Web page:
The result of this pricing change is that all customers will see a reduction in the price of transfer out. For example, a customer transferring 50TB a month will save 16% and a customer transferring 500TB a month will save 26% on transfer with the new pricing. Please see http://aws.amazon.com for full pricing information for each service.

Microsoft as a Platform (Marketing to the Geek vs CIO)

Very interesting post the other today on the Microsoft Live Mesh blog. Mike Zintel describes the upcoming release of Live Mesh, or Microsoft as a Platform.

He made some very interesting points.. I found this statement of particular interest.
" One of the typical early conversations in a new project is the target audience: consumers or enterprise? Large or small organizations? Web, Windows, Mac or mobile? What mobile targets? We rejected this early and focused us on adding value to individuals: people who may work in enterprises and belong to multiple organizations, but who also make choices as consumers, and use multiple technologies (and who are probably frustrated with the productivity barriers that exist as a side effect of the seams the industry imposes on them)."

This has been a reoccurring question we've had with our Enomalism platform, out of the 12,500 or so members of our community, the vast majority have been the early adopters. We face the a common delema of needing to cross the chasm between the %1 of the market who quickly tap into the latest trends versus the 99% who have never heard of cloud computing. The problem with the early adpoters is they also tend to be the ones who don't write the cheques, a big benefit when trying to grow a community around a freely available open source product, but difficult when trying to monetize it. I feel this is probably going to be a problem for others trying to get their "Cloud Platforms" off the ground specially folks who may not choose open source their product or are boot strapping development. Companies with large existing customer bases or large VC funds may not have the same concerns.

My question is who do you market to, the geek or the CIO?

Tuesday, April 22, 2008

SaaS and Cloud Computing track at interop (Las Vegas)

I'm happy to announce my involvement in SaaS and Cloud Computing track at interop next week. I'll be speaking on several panels and would be happy to meet some of you who may be in attendance.


I'm also helping organize the first interop unconference, specifically on, yes, you guessed it, Cloud computing. It will be held at Interop Las Vegas, from 5:00-7:00PM on Tuesday, April 29, 2008.

The evening event has a candid and informal setting, with only a little structure—a dramatic departure from the traditional conference format, one in which attendees drive the content. A bunch of us will probably head out for some drinks and other random activities afterward.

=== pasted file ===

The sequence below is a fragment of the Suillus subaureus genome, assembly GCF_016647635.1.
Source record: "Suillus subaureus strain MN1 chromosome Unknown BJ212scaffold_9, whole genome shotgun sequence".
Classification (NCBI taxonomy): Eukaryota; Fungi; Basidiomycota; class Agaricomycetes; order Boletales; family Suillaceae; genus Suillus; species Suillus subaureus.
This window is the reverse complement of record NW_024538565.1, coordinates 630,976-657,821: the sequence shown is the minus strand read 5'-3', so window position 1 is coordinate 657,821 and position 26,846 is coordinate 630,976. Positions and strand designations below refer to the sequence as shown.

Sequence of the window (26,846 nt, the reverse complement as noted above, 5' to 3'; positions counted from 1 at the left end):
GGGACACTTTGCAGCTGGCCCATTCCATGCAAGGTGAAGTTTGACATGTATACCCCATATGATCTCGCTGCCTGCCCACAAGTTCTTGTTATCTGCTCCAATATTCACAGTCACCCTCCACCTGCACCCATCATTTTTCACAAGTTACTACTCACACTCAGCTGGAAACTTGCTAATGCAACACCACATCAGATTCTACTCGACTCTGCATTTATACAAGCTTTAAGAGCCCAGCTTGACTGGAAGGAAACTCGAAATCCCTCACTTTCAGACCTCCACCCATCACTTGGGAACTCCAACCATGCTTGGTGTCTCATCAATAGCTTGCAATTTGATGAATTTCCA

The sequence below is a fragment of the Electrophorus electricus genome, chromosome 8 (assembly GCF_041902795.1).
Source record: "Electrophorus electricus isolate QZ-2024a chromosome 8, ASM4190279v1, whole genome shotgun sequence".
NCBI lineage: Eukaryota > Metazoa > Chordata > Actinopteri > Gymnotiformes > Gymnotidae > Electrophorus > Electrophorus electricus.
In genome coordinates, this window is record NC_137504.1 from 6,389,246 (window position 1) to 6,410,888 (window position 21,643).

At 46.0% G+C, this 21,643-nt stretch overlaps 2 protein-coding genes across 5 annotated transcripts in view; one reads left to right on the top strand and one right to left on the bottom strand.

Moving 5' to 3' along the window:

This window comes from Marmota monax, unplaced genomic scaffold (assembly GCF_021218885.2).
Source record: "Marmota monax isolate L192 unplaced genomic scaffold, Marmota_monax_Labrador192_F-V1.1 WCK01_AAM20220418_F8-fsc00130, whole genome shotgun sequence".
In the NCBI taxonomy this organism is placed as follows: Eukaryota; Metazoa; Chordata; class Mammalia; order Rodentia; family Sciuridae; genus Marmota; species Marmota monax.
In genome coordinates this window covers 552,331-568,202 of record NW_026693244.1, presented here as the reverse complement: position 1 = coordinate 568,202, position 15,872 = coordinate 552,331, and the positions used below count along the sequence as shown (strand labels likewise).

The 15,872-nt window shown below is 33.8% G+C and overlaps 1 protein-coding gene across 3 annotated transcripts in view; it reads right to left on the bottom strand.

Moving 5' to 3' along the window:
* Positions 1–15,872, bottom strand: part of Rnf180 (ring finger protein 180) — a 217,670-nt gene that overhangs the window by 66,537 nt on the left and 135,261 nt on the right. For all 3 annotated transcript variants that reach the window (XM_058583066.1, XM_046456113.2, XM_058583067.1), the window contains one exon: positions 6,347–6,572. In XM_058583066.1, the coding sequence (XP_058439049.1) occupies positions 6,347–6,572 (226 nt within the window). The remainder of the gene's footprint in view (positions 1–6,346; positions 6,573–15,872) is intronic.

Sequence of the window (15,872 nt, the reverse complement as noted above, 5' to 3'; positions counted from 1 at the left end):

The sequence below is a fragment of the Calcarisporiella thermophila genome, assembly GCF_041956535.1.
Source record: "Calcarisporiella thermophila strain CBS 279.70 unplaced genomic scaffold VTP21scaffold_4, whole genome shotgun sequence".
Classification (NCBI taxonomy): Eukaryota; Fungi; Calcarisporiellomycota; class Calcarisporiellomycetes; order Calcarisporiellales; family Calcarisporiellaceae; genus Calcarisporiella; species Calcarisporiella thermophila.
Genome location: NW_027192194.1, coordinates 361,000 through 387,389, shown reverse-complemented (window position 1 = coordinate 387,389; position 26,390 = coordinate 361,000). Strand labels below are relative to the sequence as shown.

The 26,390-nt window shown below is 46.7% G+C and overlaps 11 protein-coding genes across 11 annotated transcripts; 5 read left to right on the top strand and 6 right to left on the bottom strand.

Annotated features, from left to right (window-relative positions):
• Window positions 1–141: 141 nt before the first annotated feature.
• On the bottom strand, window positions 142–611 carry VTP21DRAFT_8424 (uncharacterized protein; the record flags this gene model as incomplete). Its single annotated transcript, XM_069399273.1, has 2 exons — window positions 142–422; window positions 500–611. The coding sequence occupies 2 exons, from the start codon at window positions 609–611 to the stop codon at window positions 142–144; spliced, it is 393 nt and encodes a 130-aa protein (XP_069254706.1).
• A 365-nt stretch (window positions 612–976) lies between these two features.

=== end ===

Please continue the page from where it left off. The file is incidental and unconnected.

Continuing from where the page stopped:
Please feel free to get in touch.

The cult of Jeff Bazos

Wired has an interesting article this month on Cloud Computing / Amazon Web Services / Jeff Bazos (AKA Geek God.) The title is "Cloud Computing. Available at Amazon.com Today". It's a little too ass kissy for my taste. But It's generally pretty good. a good mainstream overview of the AWS and cloud computing in general.

I also found this tidbit interesting. "When AWS launched in earnest a couple of years ago, with the S3 storage utility, Amazon's computer system was at times running at just 10% of its capacity, according to CEO Jeff Bezos. Now, AWS demand has "far exceeded the excess capacity of our internal system," says AWS head Andy Jassy. AWS is "now big enough to be piling up its own silicon.""

Monday, April 21, 2008

Amazon Networking & Noshing Party : April 24

Amazon Networking & Noshing Party at Jillian's @ Metreon, San Francisco

Amazon.com and Amazon Web Services would like to invite you to an evening of networking at Jillian's @ Metreon in San Francisco, CA. Drinks and appetizers will be served from 6:00 – 8:00 pm. Stop by and chat with Amazon.com engineers and the team from Amazon Web Services about some of the cool projects they are working on and sign up for free giveaways!

Thursday, April 24, 2008, 6:00 - 8:00 pm
Jillian's @ Metreon
101 Fourth Street, Ste 170
San Francisco, CA

What is Cloud Computing?

Recently a group of us formed a "Cloud Computing" mailing list on Google Groups. At last count we had 176 members.

One of members asked an interesting Question, What's the difference between cloud computing and Grid Computing? Below is an excerpt from my attempt to answer him

As for what is cloud computing, I've been asked this a lot lately and I seem to give different answers depending on who is asking. When I'm presenting to a group of VC's it's a fundamental shift in the way people interact with applications, a kind of ubiquitous network computing environment. But then again VC's like that kind of talk, so i won't B-S here.

I typically break up the idea of cloud computing into three camps and this is probably how I will attempt to explain it next week during my presentation at Interop in Las Vegas.

Enablers - These are companies that enable the underlying infrastructures or the basic building blocks. These companies are typically focused on data center automation and or server virtualization (VMware/EMC,Citrix,BladeLogic, RedHat, Intel, Sun, IBM, Enomalism, etc) These enables can range from the chip level such as intel VT, to the hypervisor such as xen or vmware to the orchestration such as 3tera or our Enomalism elastic computing platform.

Providers - (amazon web services, rackspace, Google, Microsoft). The ones with the budgets and know how to build out global computing environments costing millions or even billions of dollars. Cloud providers typically offer their infrastructure or platform. Frequently these "As a Service" offerings are are billed & consumed on a utility basis.